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Small government conservatives and foreign policy

  1. innersmiff profile image86
    innersmiffposted 3 years ago

    There are a great many self-ascribing 'conservatives' who preach small government yet support one of the main contributors to the expansion of the US government: interventionist foreign policy.

    Somehow, those who preach balanced budgets and sane spending will balk at the notion of cutting a cent from the military budget. The truth is that a large military and perpetual war provides the best incentive for the expansion of the state. Conservatives rightly criticise massive domestic spending, as it adds needless bureaucracy, more often than not causes no effect, or the opposite effect of what was intended and promotes economic inefficiency. This does not change as soon as we're talking about foreign policy.

    A great deal of the budget is spent on the military-industrial-complex bureaucracy, dealing with lobbyists, and as these special interests are made dependent, they will always be looking for excuses to sell weapons. This is one contributing factor to war - our men and women sent out there to die. Militarism begets militarism, and the bigger the military gets, the greater the need to expand in order to protect their gains.

    Military expansion has been exponential since the end of the Second World War, yet it cannot be said that the United States has made any significant progress in promoting peace across the globe. In fact, the 20th century was the bloodiest in history. The illusion is that the middle-east 'got bad' and turned against the west, when in fact the instability there is a result of the almost constant intervention and slaughter there in the last century. Militarism produces 'blowback' in the form of resentment and galvanisation, and again, funds are needed to deal with it. The 'terrorist threat' that arises from this is also an excuse for expansion of the state at home in order to prevent it.

    It's clear that a large military shores up the state's power, and creates an environment for expansion. This is an appeal to real small government conservatives to be consistent and reject the neocon agenda of perpetual war.

  2. innersmiff profile image86
    innersmiffposted 3 years ago

    Come on.

    1. Barefootfae profile image60
      Barefootfaeposted 3 years ago in reply to this

      Is it not also maybe a good  idea to be able to defend yourself?
      Does everything this nation does have an ulterior motive?

      1. John Holden profile image59
        John Holdenposted 3 years ago in reply to this

        Do you not think spending two and a half times more than the next nine biggest armed forces in the world combined just to defend yourselves is just a little bit over kill?

        And that's defending a country that is still practically unreachable by most other countries.

      2. innersmiff profile image86
        innersmiffposted 3 years ago in reply to this

        Nobody is suggesting the abolishment of self-defence. There is room for sensible defence without gallivanting around the world blowing up countries left, right and centre. Don't act like it's one or the other.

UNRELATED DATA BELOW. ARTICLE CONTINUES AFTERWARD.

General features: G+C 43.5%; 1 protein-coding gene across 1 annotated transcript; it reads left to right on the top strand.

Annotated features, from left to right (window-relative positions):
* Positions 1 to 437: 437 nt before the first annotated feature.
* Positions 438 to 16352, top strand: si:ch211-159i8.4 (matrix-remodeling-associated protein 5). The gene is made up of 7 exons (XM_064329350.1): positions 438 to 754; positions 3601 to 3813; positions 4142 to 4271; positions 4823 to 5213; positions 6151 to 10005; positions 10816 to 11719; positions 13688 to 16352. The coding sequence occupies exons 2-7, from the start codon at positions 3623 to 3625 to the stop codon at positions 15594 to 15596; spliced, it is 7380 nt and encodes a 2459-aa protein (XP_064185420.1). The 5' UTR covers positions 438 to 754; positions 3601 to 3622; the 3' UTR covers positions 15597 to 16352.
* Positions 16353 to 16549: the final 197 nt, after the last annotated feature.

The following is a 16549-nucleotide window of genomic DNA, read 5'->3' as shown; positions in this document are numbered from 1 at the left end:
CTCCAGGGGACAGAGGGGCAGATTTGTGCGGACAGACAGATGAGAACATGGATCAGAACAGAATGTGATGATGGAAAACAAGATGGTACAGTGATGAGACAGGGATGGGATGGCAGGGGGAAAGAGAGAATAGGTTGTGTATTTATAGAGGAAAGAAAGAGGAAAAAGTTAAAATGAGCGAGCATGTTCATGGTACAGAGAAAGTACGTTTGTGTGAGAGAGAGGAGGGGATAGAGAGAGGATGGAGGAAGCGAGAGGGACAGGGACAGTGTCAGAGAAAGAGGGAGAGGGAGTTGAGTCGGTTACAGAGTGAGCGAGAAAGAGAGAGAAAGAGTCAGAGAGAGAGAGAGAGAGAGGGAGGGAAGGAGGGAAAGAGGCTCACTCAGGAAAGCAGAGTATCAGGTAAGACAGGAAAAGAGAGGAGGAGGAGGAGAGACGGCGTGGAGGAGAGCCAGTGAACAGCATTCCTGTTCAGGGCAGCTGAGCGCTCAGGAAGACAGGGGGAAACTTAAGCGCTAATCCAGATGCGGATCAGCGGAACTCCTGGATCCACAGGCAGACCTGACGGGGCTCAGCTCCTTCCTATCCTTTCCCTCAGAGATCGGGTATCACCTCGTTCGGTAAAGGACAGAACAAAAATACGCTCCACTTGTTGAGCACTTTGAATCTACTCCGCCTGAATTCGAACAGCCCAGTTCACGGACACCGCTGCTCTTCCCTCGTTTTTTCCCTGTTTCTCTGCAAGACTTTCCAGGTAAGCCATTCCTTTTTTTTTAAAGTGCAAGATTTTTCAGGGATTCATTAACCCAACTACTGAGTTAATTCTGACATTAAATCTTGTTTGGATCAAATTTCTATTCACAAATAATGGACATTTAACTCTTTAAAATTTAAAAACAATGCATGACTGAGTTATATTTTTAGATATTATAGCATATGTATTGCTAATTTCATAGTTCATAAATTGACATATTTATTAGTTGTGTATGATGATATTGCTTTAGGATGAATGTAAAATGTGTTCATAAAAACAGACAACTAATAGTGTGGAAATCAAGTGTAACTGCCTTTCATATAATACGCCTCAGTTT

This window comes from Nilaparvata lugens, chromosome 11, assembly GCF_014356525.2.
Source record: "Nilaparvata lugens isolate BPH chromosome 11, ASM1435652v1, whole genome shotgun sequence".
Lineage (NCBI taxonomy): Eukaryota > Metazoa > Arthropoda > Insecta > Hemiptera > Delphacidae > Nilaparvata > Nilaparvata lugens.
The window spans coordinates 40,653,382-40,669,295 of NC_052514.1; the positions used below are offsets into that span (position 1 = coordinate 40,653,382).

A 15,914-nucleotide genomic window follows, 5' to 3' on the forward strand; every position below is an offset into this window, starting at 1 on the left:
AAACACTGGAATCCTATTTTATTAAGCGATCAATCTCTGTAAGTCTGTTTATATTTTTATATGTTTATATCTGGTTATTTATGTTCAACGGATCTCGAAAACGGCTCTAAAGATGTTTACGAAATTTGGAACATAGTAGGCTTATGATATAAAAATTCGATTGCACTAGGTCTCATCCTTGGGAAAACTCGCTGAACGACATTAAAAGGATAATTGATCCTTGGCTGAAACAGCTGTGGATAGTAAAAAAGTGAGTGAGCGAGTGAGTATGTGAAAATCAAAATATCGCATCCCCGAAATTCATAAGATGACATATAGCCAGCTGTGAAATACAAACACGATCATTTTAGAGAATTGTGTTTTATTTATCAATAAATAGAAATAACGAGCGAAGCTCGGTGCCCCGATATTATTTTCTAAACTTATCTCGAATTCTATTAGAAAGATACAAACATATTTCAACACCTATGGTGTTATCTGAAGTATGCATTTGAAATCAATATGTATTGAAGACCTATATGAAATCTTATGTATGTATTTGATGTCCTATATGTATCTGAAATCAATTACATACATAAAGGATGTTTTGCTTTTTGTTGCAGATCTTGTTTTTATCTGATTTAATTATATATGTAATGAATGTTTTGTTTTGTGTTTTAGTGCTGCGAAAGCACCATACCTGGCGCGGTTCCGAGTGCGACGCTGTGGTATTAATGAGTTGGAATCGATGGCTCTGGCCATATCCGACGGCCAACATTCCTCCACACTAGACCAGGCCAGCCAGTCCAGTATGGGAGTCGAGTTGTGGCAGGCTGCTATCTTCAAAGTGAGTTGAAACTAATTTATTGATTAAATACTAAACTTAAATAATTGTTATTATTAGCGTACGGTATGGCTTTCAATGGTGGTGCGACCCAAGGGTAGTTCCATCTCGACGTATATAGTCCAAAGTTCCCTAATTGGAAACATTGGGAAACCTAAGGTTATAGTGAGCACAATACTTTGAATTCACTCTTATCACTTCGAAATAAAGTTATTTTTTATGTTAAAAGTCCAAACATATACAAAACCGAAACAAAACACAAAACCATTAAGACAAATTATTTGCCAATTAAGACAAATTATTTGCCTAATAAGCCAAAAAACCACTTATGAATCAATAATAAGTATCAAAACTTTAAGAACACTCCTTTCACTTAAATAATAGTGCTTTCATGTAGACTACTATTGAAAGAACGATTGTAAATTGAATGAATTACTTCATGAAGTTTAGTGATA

3. John Holden profile image59
    John Holdenposted 3 years ago

    Small government conservatives is an oxymoron.

  4. 0
    Sooner28posted 3 years ago

    Crickets huh? 

    Another area liberals and libertarians can agree!  Stop the police state and the imperialist wars overseas.  I like to ask people, in addition to assassinating American citizens it deemed "terrorists," what if Germany, or Britian, or Australia were constantly involving itself in the internal affairs of the United States?  You  would never know when that drone flying over is going to launch the next missile of death. 

    Americans, rightfully so, would demand these countries leave immediately and stop meddling in what should be our national autonomous decisions.  If these actions had continued for years, and one of these countries also had control of our natural resources, do you think the reaction would be positive, and  the powerful in these countries would ignorantly wonder, "why do they hate us?"  Clearly not.

  5. maxoxam41 profile image79
    maxoxam41posted 3 years ago

    It only shows the duplicity, the hypocrisy of our politicians. I have to reckon that one raised my curiosity in his authenticity and it is Laurent Louis, a member of the Belgium parliament, who denounced publicly neocolonialism and refused to participate by voting against the majority. How many of them will claim their political divergence and stick to their principles? Eisenhower warned us of the granding power of the military industrial complex, what did we do? Nothing. Now that we are overpowered what is our resort? To nourish the beast or to kill it?

  6. knolyourself profile image61
    knolyourselfposted 3 years ago

    Eisenhower was the military industrial complex so a bit of an ironic

    1. maxoxam41 profile image79
      maxoxam41posted 3 years ago in reply to this

      Was he or was he subjected to it? Why did he only warn us at the end of his tenure versus at the beginning?

    2. 0
      Sooner28posted 3 years ago in reply to this

      True, and he was president when the Shah or Iran was put in.

  7. 0
    JaxsonRaineposted 3 years ago

    Yup, pretty messed up.

    I laugh at people who say we can't cut our military spending. First of all, we could cut our spending by anywhere between 10-30%, without affecting our current level of operations at all. That's just inefficiency.

    1. innersmiff profile image86
      innersmiffposted 3 years ago in reply to this

      Part of that might come from the Keynesian perspective that military spending can stimulate the economy. It's nonsense, of course.